Viewing cigarettes as a social handicap or social facilitator did not predict intention in either country. If confirmed, social acceptance could be omitted from the model.
Implications of the findings for European trans-national adolescent smoking prevention interventions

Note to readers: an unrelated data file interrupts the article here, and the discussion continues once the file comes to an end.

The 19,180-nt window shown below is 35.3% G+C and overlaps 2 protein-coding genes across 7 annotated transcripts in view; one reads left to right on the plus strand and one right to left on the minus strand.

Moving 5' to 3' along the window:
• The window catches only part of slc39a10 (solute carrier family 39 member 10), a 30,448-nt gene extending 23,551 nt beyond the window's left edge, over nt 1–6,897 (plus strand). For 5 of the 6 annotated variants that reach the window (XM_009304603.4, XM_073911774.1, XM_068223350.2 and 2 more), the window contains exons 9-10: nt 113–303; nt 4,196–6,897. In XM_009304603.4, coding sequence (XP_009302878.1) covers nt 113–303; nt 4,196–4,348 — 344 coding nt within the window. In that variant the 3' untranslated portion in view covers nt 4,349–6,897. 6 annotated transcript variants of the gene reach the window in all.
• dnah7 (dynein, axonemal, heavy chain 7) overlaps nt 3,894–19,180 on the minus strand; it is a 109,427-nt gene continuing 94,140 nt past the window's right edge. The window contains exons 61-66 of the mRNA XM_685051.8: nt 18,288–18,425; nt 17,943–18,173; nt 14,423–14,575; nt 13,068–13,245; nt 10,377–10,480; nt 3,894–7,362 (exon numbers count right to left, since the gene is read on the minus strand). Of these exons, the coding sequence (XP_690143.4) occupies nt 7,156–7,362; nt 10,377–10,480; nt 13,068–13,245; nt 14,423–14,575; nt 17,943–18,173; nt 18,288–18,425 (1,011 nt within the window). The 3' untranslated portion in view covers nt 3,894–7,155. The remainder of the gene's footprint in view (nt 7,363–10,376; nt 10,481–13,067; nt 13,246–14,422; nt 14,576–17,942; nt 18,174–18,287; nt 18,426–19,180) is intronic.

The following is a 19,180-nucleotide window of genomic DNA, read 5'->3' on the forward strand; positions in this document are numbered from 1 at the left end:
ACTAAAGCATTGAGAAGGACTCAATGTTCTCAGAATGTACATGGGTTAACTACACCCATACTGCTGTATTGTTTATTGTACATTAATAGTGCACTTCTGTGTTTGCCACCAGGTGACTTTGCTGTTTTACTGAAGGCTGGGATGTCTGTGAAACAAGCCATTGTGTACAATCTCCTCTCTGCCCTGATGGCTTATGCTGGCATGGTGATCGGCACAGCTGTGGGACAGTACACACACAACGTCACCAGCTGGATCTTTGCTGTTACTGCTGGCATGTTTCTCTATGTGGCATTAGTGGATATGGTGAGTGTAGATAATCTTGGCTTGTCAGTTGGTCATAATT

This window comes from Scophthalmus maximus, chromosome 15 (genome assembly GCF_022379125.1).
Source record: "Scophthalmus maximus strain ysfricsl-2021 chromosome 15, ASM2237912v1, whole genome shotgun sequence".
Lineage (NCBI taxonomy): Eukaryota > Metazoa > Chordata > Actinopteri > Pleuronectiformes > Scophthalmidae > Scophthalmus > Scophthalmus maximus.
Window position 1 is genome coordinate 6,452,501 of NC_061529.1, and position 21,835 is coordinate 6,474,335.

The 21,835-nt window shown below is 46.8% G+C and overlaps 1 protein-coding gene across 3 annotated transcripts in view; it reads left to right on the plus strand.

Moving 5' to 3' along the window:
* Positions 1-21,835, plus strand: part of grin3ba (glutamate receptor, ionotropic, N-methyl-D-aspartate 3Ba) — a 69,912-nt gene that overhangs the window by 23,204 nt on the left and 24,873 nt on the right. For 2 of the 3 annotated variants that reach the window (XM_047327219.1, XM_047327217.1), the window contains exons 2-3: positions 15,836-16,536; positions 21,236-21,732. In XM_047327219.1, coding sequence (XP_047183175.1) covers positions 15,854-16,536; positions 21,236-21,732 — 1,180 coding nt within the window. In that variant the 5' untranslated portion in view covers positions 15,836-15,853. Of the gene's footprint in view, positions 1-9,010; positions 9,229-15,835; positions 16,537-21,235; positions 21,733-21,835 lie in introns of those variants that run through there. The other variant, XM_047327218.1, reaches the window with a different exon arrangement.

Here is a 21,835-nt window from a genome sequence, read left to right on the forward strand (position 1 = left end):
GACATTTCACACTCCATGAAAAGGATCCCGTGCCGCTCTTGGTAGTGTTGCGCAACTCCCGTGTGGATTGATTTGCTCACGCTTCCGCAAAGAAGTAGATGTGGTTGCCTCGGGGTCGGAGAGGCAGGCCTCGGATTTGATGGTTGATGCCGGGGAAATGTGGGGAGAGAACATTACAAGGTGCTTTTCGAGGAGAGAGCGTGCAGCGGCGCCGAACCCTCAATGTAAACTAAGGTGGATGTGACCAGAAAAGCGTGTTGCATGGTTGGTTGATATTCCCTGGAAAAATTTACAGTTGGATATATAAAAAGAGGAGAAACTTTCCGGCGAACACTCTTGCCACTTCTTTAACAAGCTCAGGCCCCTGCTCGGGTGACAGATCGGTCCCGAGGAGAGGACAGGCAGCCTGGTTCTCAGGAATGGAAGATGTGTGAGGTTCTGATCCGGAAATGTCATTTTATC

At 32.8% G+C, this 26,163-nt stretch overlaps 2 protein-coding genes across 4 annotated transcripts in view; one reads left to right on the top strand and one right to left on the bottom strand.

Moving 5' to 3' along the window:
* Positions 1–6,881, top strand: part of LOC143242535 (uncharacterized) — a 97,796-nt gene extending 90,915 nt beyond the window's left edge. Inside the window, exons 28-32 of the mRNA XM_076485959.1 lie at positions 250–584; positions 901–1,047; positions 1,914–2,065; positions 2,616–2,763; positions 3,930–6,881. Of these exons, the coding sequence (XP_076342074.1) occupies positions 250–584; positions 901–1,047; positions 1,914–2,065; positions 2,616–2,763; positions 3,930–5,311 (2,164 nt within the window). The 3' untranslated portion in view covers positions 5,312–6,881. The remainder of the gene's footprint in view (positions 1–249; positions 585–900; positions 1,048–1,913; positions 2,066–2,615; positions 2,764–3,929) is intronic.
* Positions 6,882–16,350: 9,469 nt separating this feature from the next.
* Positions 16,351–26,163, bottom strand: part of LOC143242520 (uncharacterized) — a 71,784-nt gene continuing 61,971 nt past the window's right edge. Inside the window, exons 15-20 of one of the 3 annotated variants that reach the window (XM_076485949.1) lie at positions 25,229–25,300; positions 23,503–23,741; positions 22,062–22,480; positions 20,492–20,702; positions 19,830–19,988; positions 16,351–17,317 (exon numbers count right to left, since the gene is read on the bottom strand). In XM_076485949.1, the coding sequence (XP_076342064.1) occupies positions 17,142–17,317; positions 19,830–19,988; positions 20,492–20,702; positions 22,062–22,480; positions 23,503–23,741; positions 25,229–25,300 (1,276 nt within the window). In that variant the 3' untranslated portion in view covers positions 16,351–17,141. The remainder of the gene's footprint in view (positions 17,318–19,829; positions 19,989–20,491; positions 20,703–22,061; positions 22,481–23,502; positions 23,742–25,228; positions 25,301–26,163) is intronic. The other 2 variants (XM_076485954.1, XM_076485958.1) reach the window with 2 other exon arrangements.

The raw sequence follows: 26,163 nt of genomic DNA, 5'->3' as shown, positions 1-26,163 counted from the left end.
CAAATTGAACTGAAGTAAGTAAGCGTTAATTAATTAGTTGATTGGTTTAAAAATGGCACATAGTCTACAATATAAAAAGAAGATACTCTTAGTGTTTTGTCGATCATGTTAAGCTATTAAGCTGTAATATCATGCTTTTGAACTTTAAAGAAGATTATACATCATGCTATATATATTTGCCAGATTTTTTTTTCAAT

Adolescent smoking prevention interventions that are driven by the ASE model aim to change the cognitions underpinning the ASE determinants in order to alter behavioural intention and, thus, future smoking. Differential weighting of ASE determinants between countries has two implications for the development of effective trans-national adolescent smoking prevention programmes. First, the usefulness of each ASE determinant as a predictor may vary according to country. A pan-European intervention to resist peer pressure, for example, would be predicted a priori to be effective. However, our results suggest that although this type of intervention could potentially influence UK adolescent smoking intentions, the same type of intervention would have little effect on Spanish adolescent smoking intentions. Interventions that aimed to promote self-efficacy, on the other hand, would be more likely to have a greater influence on Spanish adolescent smoking intentions than on UK adolescent smoking intentions. Second, given the large variations between countries in the predictive effects of particular ASE determinants, understanding the possible country specific organizing constructs highlighted above may be important for the effective implementation of trans-national adolescent smoking prevention programmes. Without this additional understanding, trans-national adolescent smoking prevention initiatives may fail, but the overall results may hide important successes within some countries. Additionally, we have argued that value systems/identities and some attitudes that are underpinned by salient affective and moral beliefs may be important influences on adolescents' smoking intentions, but understanding of these is poorly developed. Given the large influence these variables may potentially have, we suggest their examination could be an important component of future trans-national teenage smoking prevention programmes.